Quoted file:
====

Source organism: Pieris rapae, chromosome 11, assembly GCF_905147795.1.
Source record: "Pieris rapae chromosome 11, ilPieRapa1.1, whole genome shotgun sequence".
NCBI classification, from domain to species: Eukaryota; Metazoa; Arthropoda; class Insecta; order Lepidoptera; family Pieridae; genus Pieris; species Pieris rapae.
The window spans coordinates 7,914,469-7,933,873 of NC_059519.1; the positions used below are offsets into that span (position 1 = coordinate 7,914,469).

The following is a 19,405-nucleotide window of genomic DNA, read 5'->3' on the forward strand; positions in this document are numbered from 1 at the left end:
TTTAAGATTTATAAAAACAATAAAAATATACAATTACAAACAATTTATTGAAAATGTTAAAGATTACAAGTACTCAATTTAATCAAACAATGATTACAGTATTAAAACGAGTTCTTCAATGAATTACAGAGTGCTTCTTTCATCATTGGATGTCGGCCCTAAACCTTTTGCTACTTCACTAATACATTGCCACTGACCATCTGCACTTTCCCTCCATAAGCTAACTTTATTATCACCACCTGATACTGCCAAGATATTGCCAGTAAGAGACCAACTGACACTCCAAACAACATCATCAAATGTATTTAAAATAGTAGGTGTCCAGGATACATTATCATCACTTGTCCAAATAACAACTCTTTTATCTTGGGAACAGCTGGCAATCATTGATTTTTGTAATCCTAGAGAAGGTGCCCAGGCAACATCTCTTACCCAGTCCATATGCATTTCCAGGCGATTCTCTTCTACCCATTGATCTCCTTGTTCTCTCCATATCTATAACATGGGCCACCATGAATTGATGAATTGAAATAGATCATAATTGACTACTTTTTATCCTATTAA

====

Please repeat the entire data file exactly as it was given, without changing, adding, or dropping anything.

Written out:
Source organism: Pieris rapae, chromosome 11, assembly GCF_905147795.1.
Source record: "Pieris rapae chromosome 11, ilPieRapa1.1, whole genome shotgun sequence".
NCBI classification, from domain to species: Eukaryota; Metazoa; Arthropoda; class Insecta; order Lepidoptera; family Pieridae; genus Pieris; species Pieris rapae.
The window spans coordinates 7,914,469-7,933,873 of NC_059519.1; the positions used below are offsets into that span (position 1 = coordinate 7,914,469).

The following is a 19,405-nucleotide window of genomic DNA, read 5'->3' on the forward strand; positions in this document are numbered from 1 at the left end:
TTTAAGATTTATAAAAACAATAAAAATATACAATTACAAACAATTTATTGAAAATGTTAAAGATTACAAGTACTCAATTTAATCAAACAATGATTACAGTATTAAAACGAGTTCTTCAATGAATTACAGAGTGCTTCTTTCATCATTGGATGTCGGCCCTAAACCTTTTGCTACTTCACTAATACATTGCCACTGACCATCTGCACTTTCCCTCCATAAGCTAACTTTATTATCACCACCTGATACTGCCAAGATATTGCCAGTAAGAGACCAACTGACACTCCAAACAACATCATCAAATGTATTTAAAATAGTAGGTGTCCAGGATACATTATCATCACTTGTCCAAATAACAACTCTTTTATCTTGGGAACAGCTGGCAATCATTGATTTTTGTAATCCTAGAGAAGGTGCCCAGGCAACATCTCTTACCCAGTCCATATGCATTTCCAGGCGATTCTCTTCTACCCATTGATCTCCTTGTTCTCTCCATATCTATAACATGGGCCACCATGAATTGATGAATTGAAATAGATCATAATTGACTACTTTTTATCCTATTAA